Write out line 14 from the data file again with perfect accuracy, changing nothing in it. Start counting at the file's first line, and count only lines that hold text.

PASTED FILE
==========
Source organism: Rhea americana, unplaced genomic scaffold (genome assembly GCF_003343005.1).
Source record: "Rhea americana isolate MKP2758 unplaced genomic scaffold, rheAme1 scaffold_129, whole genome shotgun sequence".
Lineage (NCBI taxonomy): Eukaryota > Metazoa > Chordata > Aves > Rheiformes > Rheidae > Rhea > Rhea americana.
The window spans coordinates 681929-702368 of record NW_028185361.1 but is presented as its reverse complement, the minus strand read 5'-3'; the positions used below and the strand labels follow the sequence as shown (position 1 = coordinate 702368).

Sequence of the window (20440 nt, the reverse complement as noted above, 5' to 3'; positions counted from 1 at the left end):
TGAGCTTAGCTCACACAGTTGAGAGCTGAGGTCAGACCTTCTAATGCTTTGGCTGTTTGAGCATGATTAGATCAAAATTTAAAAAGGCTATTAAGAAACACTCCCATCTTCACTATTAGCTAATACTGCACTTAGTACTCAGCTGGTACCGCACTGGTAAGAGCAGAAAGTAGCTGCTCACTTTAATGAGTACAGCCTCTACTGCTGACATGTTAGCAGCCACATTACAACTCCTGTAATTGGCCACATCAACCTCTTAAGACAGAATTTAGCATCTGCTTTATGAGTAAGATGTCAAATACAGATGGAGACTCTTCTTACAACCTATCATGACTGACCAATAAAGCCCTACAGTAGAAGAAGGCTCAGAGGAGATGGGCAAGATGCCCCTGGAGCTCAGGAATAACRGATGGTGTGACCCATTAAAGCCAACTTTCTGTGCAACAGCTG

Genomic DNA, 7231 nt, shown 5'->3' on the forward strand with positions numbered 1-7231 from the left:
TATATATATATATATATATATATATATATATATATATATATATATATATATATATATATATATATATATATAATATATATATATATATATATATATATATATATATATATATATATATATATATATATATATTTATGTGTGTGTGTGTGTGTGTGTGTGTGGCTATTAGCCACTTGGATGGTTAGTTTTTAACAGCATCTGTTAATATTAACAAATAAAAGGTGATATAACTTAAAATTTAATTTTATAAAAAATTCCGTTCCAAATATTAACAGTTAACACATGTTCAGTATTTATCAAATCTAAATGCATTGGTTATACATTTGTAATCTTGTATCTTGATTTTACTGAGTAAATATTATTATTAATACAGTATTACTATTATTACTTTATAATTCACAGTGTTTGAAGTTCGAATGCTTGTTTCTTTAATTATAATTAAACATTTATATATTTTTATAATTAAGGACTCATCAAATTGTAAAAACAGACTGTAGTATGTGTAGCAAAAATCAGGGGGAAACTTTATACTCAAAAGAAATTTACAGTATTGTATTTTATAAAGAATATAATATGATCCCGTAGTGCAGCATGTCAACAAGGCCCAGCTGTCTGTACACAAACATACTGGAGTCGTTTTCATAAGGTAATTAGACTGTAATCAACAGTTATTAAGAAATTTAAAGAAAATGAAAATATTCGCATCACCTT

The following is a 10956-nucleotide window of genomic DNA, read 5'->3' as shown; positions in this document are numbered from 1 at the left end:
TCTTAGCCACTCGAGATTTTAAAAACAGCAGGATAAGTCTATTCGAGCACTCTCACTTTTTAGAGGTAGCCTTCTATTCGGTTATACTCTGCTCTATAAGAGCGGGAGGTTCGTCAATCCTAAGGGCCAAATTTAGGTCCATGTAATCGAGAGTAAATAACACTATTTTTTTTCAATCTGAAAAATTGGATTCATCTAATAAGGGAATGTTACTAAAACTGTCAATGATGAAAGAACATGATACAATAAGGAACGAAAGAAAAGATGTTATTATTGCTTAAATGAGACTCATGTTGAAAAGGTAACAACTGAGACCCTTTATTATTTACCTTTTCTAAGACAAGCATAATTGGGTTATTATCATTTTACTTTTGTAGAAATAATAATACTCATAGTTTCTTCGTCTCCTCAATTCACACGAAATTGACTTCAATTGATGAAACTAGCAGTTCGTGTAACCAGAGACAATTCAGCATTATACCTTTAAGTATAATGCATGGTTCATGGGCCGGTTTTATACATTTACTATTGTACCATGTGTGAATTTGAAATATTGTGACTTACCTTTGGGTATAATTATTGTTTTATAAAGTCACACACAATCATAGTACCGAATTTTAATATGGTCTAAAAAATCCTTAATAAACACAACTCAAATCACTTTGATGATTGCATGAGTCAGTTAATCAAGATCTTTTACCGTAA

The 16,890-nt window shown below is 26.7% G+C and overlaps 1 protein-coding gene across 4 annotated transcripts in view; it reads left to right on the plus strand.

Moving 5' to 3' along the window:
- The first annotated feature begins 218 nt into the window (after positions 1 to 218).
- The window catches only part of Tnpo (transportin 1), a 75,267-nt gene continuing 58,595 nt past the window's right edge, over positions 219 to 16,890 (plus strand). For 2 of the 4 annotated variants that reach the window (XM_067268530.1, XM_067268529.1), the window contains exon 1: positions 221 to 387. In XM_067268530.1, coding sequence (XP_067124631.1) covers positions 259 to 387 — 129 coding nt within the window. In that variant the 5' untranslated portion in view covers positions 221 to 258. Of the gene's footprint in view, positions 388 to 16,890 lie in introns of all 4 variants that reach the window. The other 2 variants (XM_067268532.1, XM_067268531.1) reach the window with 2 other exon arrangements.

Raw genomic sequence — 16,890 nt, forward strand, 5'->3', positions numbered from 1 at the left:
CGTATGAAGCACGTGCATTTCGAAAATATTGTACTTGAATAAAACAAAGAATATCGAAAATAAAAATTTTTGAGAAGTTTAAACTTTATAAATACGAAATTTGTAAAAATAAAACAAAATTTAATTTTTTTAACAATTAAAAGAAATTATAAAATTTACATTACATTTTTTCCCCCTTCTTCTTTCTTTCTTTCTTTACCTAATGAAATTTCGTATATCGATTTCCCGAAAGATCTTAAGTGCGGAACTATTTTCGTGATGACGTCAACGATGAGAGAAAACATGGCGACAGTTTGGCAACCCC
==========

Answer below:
- The window catches only part of Tnpo (transportin 1), a 75,267-nt gene continuing 58,595 nt past the window's right edge, over positions 219 to 16,890 (plus strand). For 2 of the 4 annotated variants that reach the window (XM_067268530.1, XM_067268529.1), the window contains exon 1: positions 221 to 387. In XM_067268530.1, coding sequence (XP_067124631.1) covers positions 259 to 387 — 129 coding nt within the window. In that variant the 5' untranslated portion in view covers positions 221 to 258. Of the gene's footprint in view, positions 388 to 16,890 lie in introns of all 4 variants that reach the window. The other 2 variants (XM_067268532.1, XM_067268531.1) reach the window with 2 other exon arrangements.